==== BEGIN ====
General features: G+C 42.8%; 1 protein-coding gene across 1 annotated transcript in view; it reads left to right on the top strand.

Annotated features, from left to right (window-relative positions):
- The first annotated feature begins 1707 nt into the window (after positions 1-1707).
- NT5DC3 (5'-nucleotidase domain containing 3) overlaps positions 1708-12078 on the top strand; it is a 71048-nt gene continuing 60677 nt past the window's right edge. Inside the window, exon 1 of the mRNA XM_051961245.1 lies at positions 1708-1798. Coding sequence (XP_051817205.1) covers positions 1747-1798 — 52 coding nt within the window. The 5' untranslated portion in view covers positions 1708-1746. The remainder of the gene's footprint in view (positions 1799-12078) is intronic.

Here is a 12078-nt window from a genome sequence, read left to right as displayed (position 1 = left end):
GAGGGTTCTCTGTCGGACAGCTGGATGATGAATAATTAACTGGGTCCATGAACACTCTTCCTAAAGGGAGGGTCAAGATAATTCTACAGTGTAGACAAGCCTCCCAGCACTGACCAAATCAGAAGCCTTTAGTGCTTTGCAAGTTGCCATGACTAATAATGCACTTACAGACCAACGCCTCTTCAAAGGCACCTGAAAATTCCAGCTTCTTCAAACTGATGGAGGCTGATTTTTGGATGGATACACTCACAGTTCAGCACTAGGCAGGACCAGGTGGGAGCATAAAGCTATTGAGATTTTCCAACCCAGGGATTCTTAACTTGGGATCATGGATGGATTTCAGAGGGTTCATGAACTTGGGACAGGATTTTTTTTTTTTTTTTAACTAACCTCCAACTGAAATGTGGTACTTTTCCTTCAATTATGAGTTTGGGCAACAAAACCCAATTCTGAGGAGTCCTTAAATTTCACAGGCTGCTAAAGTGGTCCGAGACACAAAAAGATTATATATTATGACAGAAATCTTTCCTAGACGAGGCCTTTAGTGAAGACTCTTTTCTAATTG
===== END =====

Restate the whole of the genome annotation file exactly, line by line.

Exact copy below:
General features: G+C 42.8%; 1 protein-coding gene across 1 annotated transcript in view; it reads left to right on the top strand.

Annotated features, from left to right (window-relative positions):
- The first annotated feature begins 1707 nt into the window (after positions 1-1707).
- NT5DC3 (5'-nucleotidase domain containing 3) overlaps positions 1708-12078 on the top strand; it is a 71048-nt gene continuing 60677 nt past the window's right edge. Inside the window, exon 1 of the mRNA XM_051961245.1 lies at positions 1708-1798. Coding sequence (XP_051817205.1) covers positions 1747-1798 — 52 coding nt within the window. The 5' untranslated portion in view covers positions 1708-1746. The remainder of the gene's footprint in view (positions 1799-12078) is intronic.

Here is a 12078-nt window from a genome sequence, read left to right as displayed (position 1 = left end):
GAGGGTTCTCTGTCGGACAGCTGGATGATGAATAATTAACTGGGTCCATGAACACTCTTCCTAAAGGGAGGGTCAAGATAATTCTACAGTGTAGACAAGCCTCCCAGCACTGACCAAATCAGAAGCCTTTAGTGCTTTGCAAGTTGCCATGACTAATAATGCACTTACAGACCAACGCCTCTTCAAAGGCACCTGAAAATTCCAGCTTCTTCAAACTGATGGAGGCTGATTTTTGGATGGATACACTCACAGTTCAGCACTAGGCAGGACCAGGTGGGAGCATAAAGCTATTGAGATTTTCCAACCCAGGGATTCTTAACTTGGGATCATGGATGGATTTCAGAGGGTTCATGAACTTGGGACAGGATTTTTTTTTTTTTTTTAACTAACCTCCAACTGAAATGTGGTACTTTTCCTTCAATTATGAGTTTGGGCAACAAAACCCAATTCTGAGGAGTCCTTAAATTTCACAGGCTGCTAAAGTGGTCCGAGACACAAAAAGATTATATATTATGACAGAAATCTTTCCTAGACGAGGCCTTTAGTGAAGACTCTTTTCTAATTG